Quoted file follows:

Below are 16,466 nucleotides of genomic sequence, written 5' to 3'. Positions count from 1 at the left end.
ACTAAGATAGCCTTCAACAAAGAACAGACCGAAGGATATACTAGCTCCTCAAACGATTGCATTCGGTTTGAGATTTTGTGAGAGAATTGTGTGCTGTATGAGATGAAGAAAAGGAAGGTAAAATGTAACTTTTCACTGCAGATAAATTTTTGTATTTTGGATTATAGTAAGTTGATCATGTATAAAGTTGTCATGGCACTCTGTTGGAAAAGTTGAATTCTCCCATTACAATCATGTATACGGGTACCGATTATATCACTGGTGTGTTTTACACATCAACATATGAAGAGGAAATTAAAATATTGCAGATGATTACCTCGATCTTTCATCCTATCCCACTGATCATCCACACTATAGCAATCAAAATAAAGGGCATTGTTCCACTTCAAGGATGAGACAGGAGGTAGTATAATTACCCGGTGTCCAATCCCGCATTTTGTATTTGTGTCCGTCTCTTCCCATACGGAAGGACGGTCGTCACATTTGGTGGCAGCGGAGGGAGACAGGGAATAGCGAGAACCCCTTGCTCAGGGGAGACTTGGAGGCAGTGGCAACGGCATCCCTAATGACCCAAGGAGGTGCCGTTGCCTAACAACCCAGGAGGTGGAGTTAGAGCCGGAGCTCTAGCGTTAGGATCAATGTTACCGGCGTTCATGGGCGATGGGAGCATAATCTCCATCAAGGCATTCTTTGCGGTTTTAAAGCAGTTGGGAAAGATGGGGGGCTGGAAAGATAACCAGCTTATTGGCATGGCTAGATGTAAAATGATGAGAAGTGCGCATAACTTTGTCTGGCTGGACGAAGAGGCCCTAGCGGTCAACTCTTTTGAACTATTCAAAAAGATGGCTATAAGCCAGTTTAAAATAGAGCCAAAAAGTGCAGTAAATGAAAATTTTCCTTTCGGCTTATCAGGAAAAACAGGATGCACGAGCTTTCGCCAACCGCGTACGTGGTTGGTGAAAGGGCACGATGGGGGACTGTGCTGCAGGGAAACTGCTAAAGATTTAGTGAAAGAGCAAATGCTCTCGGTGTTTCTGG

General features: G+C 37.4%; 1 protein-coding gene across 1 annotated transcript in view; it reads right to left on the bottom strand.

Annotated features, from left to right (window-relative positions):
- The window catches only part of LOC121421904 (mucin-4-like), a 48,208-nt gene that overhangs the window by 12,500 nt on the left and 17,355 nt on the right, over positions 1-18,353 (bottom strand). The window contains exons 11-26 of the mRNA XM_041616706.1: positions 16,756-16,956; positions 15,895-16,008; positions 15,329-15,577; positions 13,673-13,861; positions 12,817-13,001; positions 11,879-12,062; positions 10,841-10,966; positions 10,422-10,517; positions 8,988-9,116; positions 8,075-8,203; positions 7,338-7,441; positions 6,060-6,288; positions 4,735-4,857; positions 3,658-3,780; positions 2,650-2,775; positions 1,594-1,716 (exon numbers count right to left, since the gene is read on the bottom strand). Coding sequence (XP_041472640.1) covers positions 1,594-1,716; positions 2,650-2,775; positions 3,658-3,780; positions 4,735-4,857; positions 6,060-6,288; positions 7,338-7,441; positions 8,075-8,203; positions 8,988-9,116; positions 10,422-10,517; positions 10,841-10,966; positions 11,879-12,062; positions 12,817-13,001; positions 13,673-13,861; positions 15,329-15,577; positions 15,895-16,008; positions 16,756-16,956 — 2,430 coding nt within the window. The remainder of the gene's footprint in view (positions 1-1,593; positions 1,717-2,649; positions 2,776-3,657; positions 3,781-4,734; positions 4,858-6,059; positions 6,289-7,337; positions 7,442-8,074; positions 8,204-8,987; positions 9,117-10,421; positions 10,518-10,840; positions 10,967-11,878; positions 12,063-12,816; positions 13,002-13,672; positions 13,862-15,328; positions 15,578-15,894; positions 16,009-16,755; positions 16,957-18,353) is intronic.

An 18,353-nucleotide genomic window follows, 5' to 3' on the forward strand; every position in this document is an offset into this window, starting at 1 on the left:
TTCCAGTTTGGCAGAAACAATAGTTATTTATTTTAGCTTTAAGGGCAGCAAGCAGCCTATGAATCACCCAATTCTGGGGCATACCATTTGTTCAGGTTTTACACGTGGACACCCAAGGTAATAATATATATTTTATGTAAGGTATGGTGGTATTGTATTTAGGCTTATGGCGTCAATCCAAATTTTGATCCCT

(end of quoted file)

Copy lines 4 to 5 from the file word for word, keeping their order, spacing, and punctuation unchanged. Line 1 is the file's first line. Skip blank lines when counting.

Annotated features, from left to right (window-relative positions):
- The window catches only part of LOC121421904 (mucin-4-like), a 48,208-nt gene that overhangs the window by 12,500 nt on the left and 17,355 nt on the right, over positions 1-18,353 (bottom strand). The window contains exons 11-26 of the mRNA XM_041616706.1: positions 16,756-16,956; positions 15,895-16,008; positions 15,329-15,577; positions 13,673-13,861; positions 12,817-13,001; positions 11,879-12,062; positions 10,841-10,966; positions 10,422-10,517; positions 8,988-9,116; positions 8,075-8,203; positions 7,338-7,441; positions 6,060-6,288; positions 4,735-4,857; positions 3,658-3,780; positions 2,650-2,775; positions 1,594-1,716 (exon numbers count right to left, since the gene is read on the bottom strand). Coding sequence (XP_041472640.1) covers positions 1,594-1,716; positions 2,650-2,775; positions 3,658-3,780; positions 4,735-4,857; positions 6,060-6,288; positions 7,338-7,441; positions 8,075-8,203; positions 8,988-9,116; positions 10,422-10,517; positions 10,841-10,966; positions 11,879-12,062; positions 12,817-13,001; positions 13,673-13,861; positions 15,329-15,577; positions 15,895-16,008; positions 16,756-16,956 — 2,430 coding nt within the window. The remainder of the gene's footprint in view (positions 1-1,593; positions 1,717-2,649; positions 2,776-3,657; positions 3,781-4,734; positions 4,858-6,059; positions 6,289-7,337; positions 7,442-8,074; positions 8,204-8,987; positions 9,117-10,421; positions 10,518-10,840; positions 10,967-11,878; positions 12,063-12,816; positions 13,002-13,672; positions 13,862-15,328; positions 15,578-15,894; positions 16,009-16,755; positions 16,957-18,353) is intronic.